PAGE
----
Infographic: Street Nursing in Canada
This week’s infographic, created by Kaiti Stanton, looks at street nursing in Canada.
The historical antecedents of outreach nursing in Canada can be traced to early social reform movements of the early 20th century. Street nursing in Canada, as we know it today, began in 1986 in Toronto. A community organizer and a nurse met with 14 homeless individuals to “discuss the frequently inadequate and discriminatory care they received from the healthcare system”. Nurses were identified as the service providers homeless individuals would feel most comfortable with when seeking healthcare. Shortly after, the first Street Health nursing station, staffed with volunteering nurses, opened in Toronto. Today, street nurses can also be found across Canada, from Victoria to Halifax.
Street nurses work with those whose lives are characterized by extreme poverty. They provide these individuals with care in drop-in centers, homeless shelters, alleyways and streets. Street nurses often target problems with a preventive healthcare focus. This includes educating the homeless on safer sex practices, and freely distributing contraceptives. Services provided by street nurses include HIV and pregnancy testing, diagnosing various illness, and treatment. Treatment may take the form of injection related care and even abscess care.
Health professionals, in the street and hospital setting, are more than just individuals providing health services. When we consider the high degree of psychological distress experienced by individuals living in homelessness, it’s clear that there’s more to interactions between street nurses and their patients than just healthcare. Positive interactions often result in the development of meaningful relationships between patient and practitioner, potentially reducing the loneliness and alienation faced by many individuals living in homelessness.
Perhaps most importantly, the impact of street nurses can be felt in their public advocacy for the rights of the homeless. Every community needs to have individuals who will help advocate for those who are unable to do so for themselves.
Moving in a New Direction
When we talk about healthcare for individuals living in homeless, the discussion often focuses on what can be done to remove barriers that exist to help these individuals access the services offered to most Canadians. And this is for good reason, a 2010 study conducted in Toronto showed that 17% of homeless individuals, about one in six, reported unmet needs for care.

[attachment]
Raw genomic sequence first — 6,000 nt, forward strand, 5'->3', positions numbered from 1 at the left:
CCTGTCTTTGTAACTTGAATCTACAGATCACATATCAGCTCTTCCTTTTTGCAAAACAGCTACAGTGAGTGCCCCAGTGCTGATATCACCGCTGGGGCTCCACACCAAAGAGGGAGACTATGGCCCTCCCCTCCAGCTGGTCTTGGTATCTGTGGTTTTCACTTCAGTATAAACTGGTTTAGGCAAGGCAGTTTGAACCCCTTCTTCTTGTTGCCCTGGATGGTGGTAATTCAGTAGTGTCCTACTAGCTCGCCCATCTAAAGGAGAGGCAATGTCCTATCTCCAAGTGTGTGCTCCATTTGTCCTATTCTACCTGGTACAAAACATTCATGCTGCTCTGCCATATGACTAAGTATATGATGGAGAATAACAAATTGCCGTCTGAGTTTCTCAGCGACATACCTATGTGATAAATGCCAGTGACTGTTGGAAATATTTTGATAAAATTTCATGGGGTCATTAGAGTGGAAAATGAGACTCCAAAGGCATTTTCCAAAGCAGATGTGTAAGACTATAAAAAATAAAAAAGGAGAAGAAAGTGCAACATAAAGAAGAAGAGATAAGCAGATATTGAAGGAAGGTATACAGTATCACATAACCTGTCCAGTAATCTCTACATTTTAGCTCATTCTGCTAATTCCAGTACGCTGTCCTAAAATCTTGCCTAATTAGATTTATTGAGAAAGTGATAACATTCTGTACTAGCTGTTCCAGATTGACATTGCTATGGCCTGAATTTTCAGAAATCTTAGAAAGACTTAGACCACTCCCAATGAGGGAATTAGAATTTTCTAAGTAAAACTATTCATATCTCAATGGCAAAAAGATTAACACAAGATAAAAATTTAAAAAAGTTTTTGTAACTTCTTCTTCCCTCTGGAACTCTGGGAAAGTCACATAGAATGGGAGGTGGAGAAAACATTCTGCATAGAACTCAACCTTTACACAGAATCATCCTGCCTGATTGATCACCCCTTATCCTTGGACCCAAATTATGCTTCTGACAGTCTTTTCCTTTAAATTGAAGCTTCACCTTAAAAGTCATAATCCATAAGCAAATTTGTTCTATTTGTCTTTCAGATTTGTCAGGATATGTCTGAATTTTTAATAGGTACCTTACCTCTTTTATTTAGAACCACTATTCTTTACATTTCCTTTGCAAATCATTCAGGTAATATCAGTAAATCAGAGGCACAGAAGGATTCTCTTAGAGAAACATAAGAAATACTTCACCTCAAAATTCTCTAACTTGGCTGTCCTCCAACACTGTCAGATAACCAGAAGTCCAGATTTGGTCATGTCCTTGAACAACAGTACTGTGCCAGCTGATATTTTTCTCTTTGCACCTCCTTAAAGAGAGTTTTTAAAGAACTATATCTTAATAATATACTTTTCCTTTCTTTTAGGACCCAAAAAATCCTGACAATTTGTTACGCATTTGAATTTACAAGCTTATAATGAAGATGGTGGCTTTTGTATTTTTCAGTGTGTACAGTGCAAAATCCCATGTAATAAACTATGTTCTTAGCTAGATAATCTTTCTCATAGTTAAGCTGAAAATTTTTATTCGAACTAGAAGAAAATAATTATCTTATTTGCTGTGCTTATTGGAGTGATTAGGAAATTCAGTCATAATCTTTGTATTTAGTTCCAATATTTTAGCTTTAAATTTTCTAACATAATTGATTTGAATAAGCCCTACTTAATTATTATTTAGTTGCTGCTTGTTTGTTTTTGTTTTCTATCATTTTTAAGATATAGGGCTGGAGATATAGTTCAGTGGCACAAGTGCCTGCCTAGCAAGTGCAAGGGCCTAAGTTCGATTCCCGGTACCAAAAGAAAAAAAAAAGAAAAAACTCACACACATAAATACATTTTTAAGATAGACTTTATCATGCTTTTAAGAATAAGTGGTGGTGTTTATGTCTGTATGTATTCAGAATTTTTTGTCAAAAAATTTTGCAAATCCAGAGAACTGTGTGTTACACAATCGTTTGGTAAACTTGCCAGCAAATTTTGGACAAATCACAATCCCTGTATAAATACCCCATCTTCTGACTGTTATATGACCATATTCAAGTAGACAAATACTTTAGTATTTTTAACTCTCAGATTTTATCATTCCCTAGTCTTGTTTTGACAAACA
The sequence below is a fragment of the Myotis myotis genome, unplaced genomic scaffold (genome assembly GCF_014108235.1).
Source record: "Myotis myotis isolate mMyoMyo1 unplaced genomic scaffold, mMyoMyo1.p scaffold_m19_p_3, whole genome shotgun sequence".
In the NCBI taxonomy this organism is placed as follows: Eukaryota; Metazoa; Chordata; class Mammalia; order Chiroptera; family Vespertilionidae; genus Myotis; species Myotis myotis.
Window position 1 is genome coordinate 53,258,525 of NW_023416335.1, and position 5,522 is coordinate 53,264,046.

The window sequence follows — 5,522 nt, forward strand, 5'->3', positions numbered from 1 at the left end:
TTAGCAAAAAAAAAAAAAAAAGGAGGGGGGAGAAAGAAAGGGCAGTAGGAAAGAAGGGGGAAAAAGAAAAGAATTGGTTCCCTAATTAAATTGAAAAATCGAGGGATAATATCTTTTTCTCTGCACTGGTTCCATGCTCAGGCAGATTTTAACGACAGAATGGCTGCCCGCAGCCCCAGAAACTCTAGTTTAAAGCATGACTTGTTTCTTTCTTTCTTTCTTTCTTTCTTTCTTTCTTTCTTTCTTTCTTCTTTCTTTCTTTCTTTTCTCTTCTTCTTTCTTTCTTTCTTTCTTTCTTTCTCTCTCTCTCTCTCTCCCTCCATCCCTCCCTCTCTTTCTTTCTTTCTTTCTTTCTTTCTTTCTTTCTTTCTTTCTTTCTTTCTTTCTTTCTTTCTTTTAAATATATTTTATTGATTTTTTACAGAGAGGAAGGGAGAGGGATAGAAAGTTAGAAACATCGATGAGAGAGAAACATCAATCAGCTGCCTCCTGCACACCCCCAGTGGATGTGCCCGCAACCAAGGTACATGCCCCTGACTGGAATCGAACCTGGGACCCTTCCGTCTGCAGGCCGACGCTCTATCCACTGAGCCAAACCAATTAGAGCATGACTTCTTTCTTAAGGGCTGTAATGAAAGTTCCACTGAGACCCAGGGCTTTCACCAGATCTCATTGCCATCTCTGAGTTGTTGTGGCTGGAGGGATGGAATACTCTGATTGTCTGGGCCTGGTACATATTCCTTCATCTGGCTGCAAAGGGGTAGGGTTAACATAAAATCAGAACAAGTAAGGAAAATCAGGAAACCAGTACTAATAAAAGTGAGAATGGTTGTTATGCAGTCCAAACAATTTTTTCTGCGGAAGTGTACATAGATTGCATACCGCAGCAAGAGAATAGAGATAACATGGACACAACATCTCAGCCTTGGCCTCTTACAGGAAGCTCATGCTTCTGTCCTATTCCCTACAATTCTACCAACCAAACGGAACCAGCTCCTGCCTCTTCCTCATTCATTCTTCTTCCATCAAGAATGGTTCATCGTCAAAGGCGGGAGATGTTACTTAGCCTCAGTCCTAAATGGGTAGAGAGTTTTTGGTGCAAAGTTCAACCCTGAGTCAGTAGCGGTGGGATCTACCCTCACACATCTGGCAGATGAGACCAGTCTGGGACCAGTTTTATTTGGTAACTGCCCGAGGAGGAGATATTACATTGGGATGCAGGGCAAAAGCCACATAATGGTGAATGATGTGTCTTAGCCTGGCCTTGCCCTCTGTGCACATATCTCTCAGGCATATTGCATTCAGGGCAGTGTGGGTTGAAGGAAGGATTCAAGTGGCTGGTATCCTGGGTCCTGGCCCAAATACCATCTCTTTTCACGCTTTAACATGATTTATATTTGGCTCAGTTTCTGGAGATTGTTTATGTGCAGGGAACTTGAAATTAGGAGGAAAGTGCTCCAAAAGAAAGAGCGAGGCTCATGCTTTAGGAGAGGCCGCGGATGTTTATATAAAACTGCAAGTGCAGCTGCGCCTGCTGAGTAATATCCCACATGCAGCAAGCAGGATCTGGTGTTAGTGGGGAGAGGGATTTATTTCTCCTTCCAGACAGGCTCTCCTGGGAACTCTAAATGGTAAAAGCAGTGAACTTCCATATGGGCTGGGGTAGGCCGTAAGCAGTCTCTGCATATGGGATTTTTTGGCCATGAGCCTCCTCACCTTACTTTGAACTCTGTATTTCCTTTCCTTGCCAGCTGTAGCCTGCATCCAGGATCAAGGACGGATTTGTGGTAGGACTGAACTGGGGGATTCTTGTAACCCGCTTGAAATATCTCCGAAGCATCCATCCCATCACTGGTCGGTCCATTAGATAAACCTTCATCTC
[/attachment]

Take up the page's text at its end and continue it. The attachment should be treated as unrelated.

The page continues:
As important as it is to consider how individuals living in homelessness can access existing hospitals and services, we also have to rethink how health care delivery systems can be designed to better meet the needs of people living in homelessness. This means not only looking at how barriers to services can be removed, but also considering different approaches to service delivery. These responses can take the form of outreach work by medical professions in shelters and dropout centers. It can also mean developing mobile health units and investing more into existing street nurse programs.
Vineeth Sekharan is an undergraduate student in a psychology major at York University. His interest in the elimination of barriers to accessing vital services like housing and healthcare led him to work as a research student with The Homeless Hub. Vineeth’s other research interests include epidemiology, theories of power and persuasion, and literacy education. In his spare time, he likes to read a lot, write here and there, and then read some more.
Love this write up, it is so incredibly pertinent across Canada there is need for more street nurses'. Here is hoping more and more programs start popping up as I would love to be a part of the team again.
Kathy Hardill's 2006 article, titled: From the Grey Nuns to the Streets:
A Critical History of Outreach Nursing in Canada, published in Public Health Nursing Vol. 24 No. 1, pp. 91–97 makes for insightful reading too!
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The analysis and interpretations contained in the blog posts are those of the individual contributors and do not necessarily represent the views of the Canadian Observatory on Homelessness.